Well, it’s the 24th and I just posted my days 10 and 11 to the 30 Paintings in 30 Days Challege site. I don’t think I’m going to make it to 30 this time… I will continue to work at it and get as much done as possible, but I’m simply not a fast painter!
This work is from a reference photo taken and shared (copyright free) by Mac Dixon on a Facebook group I joined called “Photos for Artists.” I find the southwest, and especially adobe, so beautiful and interesting to paint, so I very much enjoyed drawing and painting this one. When/if we’re ever able to recover the thousands of photos lost on the “dead” computer, I’ll have many photo references of my own from that area of the U.S., but currently I’m rather lacking in my own reference materials. Sites such as that one on Facebook are wonderful in a case like this!
It is obvious that I’m running terribly behind on getting 30 paintings done this month, but I’m still plugging away. There have been so many things that I, as president of the local watercolor group, have had to deal with and stay on top of. I’m also still re-creating essential documents for the group that were lost with the “death” of our old computer. I have made great progress on that, but it seems like almost every day something else comes up-something that simply hadn’t been needed or hadn’t occurred to me yet. It might sound like just an excuse, but it has taken serious amounts of my time.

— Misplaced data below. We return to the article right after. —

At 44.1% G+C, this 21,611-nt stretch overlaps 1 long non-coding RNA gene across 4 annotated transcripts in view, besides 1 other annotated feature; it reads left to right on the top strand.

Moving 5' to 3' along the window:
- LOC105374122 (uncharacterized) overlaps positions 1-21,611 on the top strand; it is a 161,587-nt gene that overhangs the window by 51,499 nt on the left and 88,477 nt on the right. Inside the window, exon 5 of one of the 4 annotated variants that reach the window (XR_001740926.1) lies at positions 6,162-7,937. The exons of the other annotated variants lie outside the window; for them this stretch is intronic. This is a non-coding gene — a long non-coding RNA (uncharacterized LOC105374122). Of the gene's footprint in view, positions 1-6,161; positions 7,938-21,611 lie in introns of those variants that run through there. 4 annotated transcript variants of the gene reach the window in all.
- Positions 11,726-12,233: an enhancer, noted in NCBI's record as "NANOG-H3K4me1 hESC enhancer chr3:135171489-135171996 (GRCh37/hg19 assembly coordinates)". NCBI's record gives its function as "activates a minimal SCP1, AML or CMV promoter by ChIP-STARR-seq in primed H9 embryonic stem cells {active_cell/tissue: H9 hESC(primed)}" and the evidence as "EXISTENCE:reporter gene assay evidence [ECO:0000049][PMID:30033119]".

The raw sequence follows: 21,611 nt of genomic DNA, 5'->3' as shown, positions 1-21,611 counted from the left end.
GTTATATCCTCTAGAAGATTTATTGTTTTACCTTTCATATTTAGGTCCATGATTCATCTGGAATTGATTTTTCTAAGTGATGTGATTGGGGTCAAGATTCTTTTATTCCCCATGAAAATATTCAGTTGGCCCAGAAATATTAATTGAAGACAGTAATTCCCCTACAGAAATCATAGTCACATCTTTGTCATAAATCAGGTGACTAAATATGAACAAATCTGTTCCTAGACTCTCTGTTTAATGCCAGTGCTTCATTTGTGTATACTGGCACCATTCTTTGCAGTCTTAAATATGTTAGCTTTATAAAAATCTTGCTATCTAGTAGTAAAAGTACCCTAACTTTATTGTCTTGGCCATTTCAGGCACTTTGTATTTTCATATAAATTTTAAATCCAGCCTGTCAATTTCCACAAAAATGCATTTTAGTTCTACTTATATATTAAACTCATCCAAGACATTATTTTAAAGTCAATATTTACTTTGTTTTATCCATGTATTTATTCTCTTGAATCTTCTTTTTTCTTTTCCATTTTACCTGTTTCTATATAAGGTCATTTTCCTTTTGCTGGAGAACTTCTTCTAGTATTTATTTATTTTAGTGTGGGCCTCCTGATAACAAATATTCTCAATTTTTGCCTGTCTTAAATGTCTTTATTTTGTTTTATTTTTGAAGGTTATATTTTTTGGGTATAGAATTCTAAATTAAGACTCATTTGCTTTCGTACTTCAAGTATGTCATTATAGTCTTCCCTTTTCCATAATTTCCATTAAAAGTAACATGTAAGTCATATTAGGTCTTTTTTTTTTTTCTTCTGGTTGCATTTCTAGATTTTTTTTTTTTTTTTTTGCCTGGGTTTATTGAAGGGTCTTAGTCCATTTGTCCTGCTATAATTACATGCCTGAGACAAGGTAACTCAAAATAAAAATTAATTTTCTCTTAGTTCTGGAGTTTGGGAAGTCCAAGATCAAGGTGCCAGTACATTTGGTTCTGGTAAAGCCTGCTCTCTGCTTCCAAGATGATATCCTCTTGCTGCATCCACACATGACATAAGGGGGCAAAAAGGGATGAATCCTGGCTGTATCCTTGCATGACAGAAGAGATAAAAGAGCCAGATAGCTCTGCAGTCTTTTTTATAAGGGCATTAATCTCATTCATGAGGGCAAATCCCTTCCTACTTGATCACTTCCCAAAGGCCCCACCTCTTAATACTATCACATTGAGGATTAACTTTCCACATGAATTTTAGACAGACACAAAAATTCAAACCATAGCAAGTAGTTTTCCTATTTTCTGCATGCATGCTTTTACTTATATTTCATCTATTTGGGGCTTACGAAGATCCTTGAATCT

This is an improved version (hopefully) of a painting I did earlier in the summer. I made some changes and I’m much more pleased with it now. Since it’s been redone, I’m sharing it here and counting it as one of my 30 paintings. I used many different techniques in the creation of this work, which made it a great learning experience as well as just fun to paint! I just love flowers and bright colors!
This painting was also done in my re-joined watercolor class. I started with a very pale yellow wash, adding more color to the sky to give the impression of either a sunrise or sunset. It looks like a very simple work, but was great practice with the darkest darks, rocks and negative painting! What fun!
As with the September 1 painting I posted, this one was done in the class I have rejoined-the one taught by the artist who introduced me to watercolor. I originally thought I was just going to the one class, but it was such a great experience being there that I decided to attend for a while again. I am having such fun being in his class; it’s on Monday morning and starts my week off so happily! Jim sketched this work, we copied his drawing and most followed his painting also. I went quite different with my colors, since it’s almost fall, and I wanted to reflect the beautiful shades of the trees this time of the year. This is a small painting, only 11″ x 7.5″. Painting so small can be its own challenge, but it also enables most of us in his class to complete a painting in one class. It’s just pure enjoyment to spend time with the other awesome artists and my friend/mentor!